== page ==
How Relationship Theories Could Help You Find Love

Use proven theories to improve your relationship. Discover how psychology may enhance your love life and deepen your relationship.

Relationship theories can help you improve your love life by giving you the keys to better understanding, conversation, and intimacy for a more satisfying and meaningful relationship.

What does relationship theory mean?

If we’re being honest, we’re about to get into the realm of pop psychology today.

If you’re skeptical, this might not be for you. But if you want to learn about some new and interesting ways to date and be with someone in the twenty-first century, you’ve come to the right place.

“Relationship theories” are basically ideas about how two people get together and make a relationship.

They talk about everything, like why we like certain people, how we act in a relationship, and what we really need from our partners to feel wanted and appreciated.

relationship dialectics theory

Are you interested? Keep reading, and we’ll talk about some of the most well-known claims about relationships.

  • A fun and well-known part of pop psychology is relationship ideas.
  • Some of the most well-known ideas are love languages, attachment theories, and love types.
  • Do not forget that ideas about relationships are just that—theories!

Languages of love

Gary Chapman first wrote about the idea of love languages in his book, The Five Love Languages: How to Express Heartfelt Commitment to Your Mate.

He wrote that each person has a “love language,” or a certain way they like to be treated and treat others in a relationship.

Languages of love

These are the five languages of love:

He said that knowing your own love language and your partner’s love language can help you and your partner understand each other better. For example, someone whose love language is quality time might love nothing more than to have a deep talk with their partner over dinner.

On the other hand, someone whose love language is physical touch might be more interested in a long massage or some closeness between the sheets. This is what Chapman says: If we and our partner seem to want very different things, we can help ourselves and our relationship by learning their love language.

Attachment theory

John Bowlby, a psychologist, built on Sigmund Freud’s ideas to come up with the attachment theory.

Bowlby thought that how we act when we’re kids when we’re away from our parents—whether we cry, get scared and upset, or are just glad to be alone for a while—can affect how we act in close relationships as adults.

Attachment theory

Safe connection.
As much as we don’t like being away from our partner for long periods of time, we’re usually fine with spending time by ourselves.

Attachment with anxious avoidance.
When we disagree with our partner, we might shut down and act like we don’t feel anything. To escape or lessen conflict, we can try to keep our feelings or bodies away from each other.

Attachment that makes you anxious.
We feel very safe when our partner is with us, and we might get scared or even jealous when they’re not with us. Sometimes we look to them for comfort or hope that having them in our lives can fix bigger problems.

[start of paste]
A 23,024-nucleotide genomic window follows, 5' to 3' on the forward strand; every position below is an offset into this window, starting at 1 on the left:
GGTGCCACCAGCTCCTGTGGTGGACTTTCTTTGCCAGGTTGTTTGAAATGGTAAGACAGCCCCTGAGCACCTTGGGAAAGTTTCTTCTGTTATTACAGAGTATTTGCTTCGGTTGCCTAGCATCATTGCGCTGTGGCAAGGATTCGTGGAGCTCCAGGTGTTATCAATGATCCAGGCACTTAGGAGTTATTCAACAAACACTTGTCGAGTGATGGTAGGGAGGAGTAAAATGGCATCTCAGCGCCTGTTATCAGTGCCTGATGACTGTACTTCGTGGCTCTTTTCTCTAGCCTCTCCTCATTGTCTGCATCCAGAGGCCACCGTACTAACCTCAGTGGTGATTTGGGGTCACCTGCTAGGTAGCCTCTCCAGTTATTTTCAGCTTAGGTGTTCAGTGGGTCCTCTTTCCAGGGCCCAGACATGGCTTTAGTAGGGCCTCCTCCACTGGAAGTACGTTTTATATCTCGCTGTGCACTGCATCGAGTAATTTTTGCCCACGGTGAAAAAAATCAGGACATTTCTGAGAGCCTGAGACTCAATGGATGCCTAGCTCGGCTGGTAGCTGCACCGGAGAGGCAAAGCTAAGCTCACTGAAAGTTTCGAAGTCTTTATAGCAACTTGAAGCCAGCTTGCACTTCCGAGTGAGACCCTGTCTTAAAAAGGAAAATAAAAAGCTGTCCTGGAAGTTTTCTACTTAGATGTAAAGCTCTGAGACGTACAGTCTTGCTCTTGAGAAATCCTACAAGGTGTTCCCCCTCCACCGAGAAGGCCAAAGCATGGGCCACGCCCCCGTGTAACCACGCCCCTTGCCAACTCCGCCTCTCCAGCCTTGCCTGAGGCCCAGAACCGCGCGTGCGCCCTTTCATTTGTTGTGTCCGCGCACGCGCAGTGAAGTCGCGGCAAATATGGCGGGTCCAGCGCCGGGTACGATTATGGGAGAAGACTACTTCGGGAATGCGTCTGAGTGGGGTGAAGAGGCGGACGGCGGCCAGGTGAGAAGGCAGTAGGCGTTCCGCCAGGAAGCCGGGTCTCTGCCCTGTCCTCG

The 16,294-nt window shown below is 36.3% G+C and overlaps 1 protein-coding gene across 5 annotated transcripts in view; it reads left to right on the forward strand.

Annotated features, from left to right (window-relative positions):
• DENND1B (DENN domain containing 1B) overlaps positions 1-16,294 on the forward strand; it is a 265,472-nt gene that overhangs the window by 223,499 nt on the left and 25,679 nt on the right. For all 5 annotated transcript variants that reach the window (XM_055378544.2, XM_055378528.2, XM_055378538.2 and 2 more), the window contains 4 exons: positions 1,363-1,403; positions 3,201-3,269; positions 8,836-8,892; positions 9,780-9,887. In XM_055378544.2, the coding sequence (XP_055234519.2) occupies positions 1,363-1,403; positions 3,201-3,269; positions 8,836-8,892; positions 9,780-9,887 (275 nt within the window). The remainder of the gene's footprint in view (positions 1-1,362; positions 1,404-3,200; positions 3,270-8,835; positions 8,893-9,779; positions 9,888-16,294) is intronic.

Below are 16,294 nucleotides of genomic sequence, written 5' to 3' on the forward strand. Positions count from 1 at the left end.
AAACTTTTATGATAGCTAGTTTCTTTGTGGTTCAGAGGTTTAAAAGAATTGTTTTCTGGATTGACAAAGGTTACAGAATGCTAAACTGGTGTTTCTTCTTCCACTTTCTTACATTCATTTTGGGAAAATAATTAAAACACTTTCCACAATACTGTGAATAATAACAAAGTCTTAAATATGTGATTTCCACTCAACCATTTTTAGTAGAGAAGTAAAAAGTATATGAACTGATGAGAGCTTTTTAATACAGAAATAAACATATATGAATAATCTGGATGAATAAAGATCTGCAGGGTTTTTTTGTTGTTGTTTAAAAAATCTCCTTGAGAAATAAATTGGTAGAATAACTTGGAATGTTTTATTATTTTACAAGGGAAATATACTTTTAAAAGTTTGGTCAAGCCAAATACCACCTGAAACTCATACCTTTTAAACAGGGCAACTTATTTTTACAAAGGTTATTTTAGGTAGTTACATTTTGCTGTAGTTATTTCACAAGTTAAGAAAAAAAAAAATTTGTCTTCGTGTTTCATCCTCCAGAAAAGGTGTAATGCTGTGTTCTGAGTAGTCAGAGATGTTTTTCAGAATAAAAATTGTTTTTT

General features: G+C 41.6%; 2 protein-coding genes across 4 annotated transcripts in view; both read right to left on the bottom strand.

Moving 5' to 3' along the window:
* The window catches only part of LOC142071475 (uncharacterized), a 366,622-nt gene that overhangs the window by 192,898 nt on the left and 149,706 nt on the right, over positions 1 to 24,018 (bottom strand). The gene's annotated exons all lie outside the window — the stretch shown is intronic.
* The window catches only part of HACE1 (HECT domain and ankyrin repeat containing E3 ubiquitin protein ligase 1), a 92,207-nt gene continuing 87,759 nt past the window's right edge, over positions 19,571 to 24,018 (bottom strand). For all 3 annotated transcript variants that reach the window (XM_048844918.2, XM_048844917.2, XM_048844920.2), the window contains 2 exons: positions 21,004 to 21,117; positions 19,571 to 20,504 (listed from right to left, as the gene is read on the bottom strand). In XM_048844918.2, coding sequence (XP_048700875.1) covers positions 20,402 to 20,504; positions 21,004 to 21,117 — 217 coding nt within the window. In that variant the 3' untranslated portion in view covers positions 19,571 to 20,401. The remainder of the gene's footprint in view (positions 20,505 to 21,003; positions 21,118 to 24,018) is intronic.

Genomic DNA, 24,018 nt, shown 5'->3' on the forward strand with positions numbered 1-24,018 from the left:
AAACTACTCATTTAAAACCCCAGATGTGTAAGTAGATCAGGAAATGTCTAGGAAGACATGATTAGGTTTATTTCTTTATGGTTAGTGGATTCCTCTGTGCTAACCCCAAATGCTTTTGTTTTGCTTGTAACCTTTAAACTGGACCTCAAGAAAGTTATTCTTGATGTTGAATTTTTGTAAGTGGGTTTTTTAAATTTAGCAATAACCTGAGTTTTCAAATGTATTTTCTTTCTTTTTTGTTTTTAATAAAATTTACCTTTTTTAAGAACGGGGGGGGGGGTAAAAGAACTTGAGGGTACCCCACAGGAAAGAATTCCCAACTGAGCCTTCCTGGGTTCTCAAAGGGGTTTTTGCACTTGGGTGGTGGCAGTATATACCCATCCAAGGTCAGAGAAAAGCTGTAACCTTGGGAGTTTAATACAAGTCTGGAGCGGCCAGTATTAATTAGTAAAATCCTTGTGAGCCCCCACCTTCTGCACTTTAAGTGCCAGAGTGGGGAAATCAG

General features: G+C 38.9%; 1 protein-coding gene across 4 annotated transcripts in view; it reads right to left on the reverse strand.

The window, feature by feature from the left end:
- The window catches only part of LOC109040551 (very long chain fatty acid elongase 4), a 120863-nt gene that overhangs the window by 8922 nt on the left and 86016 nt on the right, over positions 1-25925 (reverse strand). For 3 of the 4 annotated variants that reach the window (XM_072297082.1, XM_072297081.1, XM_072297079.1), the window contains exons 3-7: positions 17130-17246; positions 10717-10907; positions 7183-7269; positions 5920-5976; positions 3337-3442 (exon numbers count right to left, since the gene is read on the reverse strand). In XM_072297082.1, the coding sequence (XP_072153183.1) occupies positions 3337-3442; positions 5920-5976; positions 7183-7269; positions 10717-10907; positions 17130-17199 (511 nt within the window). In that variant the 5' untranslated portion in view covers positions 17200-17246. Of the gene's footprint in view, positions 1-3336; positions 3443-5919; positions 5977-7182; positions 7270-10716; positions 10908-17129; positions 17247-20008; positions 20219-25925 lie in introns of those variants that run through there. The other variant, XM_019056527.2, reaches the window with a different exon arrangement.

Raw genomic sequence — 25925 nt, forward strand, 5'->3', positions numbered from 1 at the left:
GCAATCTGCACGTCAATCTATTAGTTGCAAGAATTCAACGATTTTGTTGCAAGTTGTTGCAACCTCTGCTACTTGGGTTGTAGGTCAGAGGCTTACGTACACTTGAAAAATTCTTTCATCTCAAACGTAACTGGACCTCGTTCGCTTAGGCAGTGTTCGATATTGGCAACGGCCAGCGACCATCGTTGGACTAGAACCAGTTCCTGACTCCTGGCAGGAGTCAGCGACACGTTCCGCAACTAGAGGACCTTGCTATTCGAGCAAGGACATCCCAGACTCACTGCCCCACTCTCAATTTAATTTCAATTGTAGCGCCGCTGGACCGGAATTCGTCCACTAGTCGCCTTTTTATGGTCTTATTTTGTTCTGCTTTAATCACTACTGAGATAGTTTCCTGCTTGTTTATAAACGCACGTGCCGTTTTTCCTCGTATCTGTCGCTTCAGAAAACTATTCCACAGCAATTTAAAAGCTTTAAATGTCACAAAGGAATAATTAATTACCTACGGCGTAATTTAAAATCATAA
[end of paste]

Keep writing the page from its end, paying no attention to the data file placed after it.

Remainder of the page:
Avoidant and afraid connection.
There are times when we want to be with our partner but are afraid of being hurt or having to face our feelings. If we feel like they’re too close, we push them away.

Attachment theory looks at some of the more serious parts of relationships, like how we feel when we’re by ourselves and how we handle disagreements.

We don’t think an online quiz can really tell us about these deeper parts of our personalities. But if this theory makes you think or sticks with you, talk to a close friend, your doctor, or a mental health expert.

The ‘love types’ theory

Helen Fisher is a biological anthropologist who has made a living by studying how and why people get attracted to each other, form relationships, and fall in love.

Through her study, she came up with the idea that everyone has one of four personality types.

These types affect how we date, how we work, and how we interact with our friends and family.

invisible string theory relationship

These are the four kinds of love.

The searcher.
People in this group are willing to take chances and love to think outside the box. They’re independent and like to try new things.

The person who built.
A builder is analytical, reasonable, and likes to follow steps. If someone is a builder, they might not be very creative, but you can count on them.

The lead actor.
This person is sure of themselves and may not seem too sensitive. Someone who is competitive and maybe even skeptical.

The one who talks.
Emotional intelligence is very high in a negotiator. They are sensitive, caring, and understanding.

People don’t have “good” or “bad” personalities. Instead, each type has traits that people of other types may like or not like. The way a negotiator acts could bother a director, but the way a tourist acts could be just what they want.

A building, on the other hand, might really value a negotiator’s dependability and regularity. These are just a few of the many thoughts about relationships that you can find. Remember that these thoughts are just that—thoughts.

We think some of them are interesting and useful. They are not true! You don’t need to change your whole life because of trendy psychology or the idea that you’re a good communicator with an anxious-avoidant attachment style and the love language of quality time.

These ideas are fun and interesting to think about, but don’t go too far with them. Everyone is unique, and they all date and fall in love in their own way. These are some of the most popular ones that interest us.

march theory relationship
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